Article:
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Virtue ethics, one of the three major approaches in normative ethics, focuses on what makes a good person, rather than what makes a good action. It can be described as a teleological ethical system - one that seeks to define the proper telos (goal or end) of the human person. Virtue ethics emphasizes moral character, in contrast to other normative approaches which emphasize duties or rules (deontology) or which emphasize the consequences of actions (consequentialism). Three key concepts virtue ethics are arete (excellence or virtue), phronesis (practical or moral wisdom), and eudaimonia (usually translated as happiness or flourishing).

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Academic Branches of Philosophy

Philosophy ponders the most fundamental questions humankind has been able to ask. These are increasingly numerous and over time they have been arranged into the overlapping branches of the philosophy tree:

  • Aesthetics: What is art? What is beauty? Is there a standard of taste? Is art meaningful? If so, what does it mean? What is good art? Is art for the purpose of an end, or is "art for art's sake?" What connects us to art? How does art affect us? Is some art unethical? Can art corrupt or elevate societies?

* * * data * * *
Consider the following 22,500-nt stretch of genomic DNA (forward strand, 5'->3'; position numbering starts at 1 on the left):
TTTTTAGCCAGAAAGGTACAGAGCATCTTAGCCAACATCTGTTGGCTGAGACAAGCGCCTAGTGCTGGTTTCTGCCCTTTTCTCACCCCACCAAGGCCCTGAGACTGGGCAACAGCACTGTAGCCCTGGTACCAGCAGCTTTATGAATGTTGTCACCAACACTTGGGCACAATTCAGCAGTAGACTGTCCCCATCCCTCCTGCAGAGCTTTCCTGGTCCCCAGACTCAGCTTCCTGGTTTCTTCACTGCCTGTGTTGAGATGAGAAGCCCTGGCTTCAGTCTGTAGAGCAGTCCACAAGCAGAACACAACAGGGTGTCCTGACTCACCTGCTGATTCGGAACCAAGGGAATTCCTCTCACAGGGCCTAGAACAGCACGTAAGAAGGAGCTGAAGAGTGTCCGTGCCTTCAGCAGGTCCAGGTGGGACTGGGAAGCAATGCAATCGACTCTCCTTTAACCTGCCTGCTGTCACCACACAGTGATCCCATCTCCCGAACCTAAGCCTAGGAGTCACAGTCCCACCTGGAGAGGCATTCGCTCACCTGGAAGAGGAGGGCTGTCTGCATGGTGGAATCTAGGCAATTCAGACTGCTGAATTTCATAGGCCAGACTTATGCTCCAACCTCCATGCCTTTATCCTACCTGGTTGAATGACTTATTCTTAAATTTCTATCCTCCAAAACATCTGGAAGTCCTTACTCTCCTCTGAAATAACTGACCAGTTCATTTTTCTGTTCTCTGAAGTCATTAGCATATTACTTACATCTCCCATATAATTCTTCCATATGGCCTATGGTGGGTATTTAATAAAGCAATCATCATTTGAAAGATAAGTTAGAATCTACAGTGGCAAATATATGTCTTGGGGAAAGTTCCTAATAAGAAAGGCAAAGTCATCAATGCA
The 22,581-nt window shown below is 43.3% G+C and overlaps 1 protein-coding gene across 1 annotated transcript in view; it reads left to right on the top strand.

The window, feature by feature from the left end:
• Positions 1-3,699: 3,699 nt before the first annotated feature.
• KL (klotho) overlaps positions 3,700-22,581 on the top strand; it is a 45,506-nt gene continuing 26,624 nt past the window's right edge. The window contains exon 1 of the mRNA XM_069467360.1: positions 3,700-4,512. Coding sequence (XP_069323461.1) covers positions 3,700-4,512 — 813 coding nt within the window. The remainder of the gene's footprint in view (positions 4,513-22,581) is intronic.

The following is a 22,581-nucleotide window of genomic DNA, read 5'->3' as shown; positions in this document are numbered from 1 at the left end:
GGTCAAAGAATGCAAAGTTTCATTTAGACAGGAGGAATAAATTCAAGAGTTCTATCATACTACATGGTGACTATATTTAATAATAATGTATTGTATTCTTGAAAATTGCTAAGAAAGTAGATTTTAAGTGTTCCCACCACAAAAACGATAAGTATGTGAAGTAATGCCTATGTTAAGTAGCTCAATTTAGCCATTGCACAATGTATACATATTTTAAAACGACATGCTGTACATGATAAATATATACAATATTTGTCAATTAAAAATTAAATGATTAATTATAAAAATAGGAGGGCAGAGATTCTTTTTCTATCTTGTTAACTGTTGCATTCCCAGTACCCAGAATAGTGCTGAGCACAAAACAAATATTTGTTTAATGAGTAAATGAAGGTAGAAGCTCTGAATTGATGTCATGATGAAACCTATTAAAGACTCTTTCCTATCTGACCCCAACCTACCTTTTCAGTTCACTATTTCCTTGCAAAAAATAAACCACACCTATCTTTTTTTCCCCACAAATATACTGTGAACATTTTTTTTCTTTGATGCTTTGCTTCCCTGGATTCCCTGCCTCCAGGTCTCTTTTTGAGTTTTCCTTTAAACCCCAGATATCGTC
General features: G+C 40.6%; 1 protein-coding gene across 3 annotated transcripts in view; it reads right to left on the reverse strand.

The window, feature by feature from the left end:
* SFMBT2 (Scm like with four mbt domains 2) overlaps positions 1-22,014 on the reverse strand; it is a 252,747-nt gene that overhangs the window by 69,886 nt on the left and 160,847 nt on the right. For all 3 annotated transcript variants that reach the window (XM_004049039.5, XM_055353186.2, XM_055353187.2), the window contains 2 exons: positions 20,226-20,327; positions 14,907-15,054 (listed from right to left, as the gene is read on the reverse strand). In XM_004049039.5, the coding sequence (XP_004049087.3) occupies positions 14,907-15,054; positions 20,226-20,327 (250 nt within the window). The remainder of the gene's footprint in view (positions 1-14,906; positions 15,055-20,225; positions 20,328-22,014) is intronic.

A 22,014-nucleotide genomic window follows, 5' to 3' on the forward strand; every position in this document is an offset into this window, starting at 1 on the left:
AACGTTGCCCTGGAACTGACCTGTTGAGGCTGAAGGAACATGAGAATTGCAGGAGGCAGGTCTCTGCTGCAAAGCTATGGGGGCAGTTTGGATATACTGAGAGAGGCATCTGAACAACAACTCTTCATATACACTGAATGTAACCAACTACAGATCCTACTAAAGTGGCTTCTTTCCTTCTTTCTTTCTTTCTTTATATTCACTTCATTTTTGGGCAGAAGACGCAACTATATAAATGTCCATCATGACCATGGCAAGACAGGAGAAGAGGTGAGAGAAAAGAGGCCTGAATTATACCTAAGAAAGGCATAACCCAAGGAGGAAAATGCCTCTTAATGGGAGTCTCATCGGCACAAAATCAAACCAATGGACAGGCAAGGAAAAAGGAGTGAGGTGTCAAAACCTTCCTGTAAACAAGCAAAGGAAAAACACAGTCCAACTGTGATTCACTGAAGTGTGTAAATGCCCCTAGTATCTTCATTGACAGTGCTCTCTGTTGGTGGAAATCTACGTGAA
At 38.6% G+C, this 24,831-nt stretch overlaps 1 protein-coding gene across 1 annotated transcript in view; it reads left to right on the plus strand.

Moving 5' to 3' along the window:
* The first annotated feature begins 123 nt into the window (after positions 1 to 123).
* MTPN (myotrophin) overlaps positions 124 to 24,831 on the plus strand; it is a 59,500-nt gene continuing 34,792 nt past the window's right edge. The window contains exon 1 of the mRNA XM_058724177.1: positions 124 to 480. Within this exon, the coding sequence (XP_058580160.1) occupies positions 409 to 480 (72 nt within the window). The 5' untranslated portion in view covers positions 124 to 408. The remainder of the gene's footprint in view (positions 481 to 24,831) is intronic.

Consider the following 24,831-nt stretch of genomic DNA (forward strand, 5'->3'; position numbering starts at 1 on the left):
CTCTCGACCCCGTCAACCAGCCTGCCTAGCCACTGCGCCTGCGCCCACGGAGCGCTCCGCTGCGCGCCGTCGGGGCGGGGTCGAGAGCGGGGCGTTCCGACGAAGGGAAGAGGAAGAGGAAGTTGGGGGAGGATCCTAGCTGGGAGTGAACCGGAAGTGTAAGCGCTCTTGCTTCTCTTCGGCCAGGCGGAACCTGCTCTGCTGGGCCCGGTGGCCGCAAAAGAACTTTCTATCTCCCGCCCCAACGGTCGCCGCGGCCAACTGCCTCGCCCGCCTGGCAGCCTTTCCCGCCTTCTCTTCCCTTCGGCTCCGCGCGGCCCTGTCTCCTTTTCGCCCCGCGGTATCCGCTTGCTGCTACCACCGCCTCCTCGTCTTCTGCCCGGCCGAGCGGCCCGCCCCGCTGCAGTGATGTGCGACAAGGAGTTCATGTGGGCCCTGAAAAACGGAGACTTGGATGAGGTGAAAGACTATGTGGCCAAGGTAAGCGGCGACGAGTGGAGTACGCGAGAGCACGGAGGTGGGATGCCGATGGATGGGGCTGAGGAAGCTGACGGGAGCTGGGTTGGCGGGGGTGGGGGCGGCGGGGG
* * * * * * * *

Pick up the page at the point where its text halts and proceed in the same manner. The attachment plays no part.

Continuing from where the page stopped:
• Epistemology: What are the nature and limits of knowledge? What is more fundamental to human existence, knowing (epistemology) or being (ontology)? How do we come to know what we know? What are the limits and scope of knowledge? How can we know that there are other minds (if we can)? How can we know that there is an external world (if we can)? How can we prove our answers? What is a true statement?
  • Ethics: Is there a difference between ethically right and wrong actions (or values, or institutions)? If so, what is that difference? Which actions are right, and which wrong? Do divine commands make right acts right, or is their rightness based on something else? Are there standards of rightness that are absolute, or are all such standards relative to particular cultures? How should I live? What is happiness?
  • Logic: What makes a good argument? How can I think critically about complicated arguments? What makes for good thinking? When can I say that something just does not make sense? Where is the origin of logic?
  • Metaphysics: What sorts of things exist? What is the nature of those things? Do some things exist independently of our perception? What is the nature of space and time? What is the relationship of the mind to the body? What is it to be a person? What is it to be conscious? Do gods exist?
  • Political philosophy: Are political institutions and their exercise of power justified? What is justice? Is there a 'proper' role and scope of government? Is democracy the best form of governance? Is governance ethically justifiable? Should a state be allowed? Should a state be able to promote the norms and values of a certain moral or religious doctrine? Are states allowed to go to war? Do states have duties against inhabitants of other states?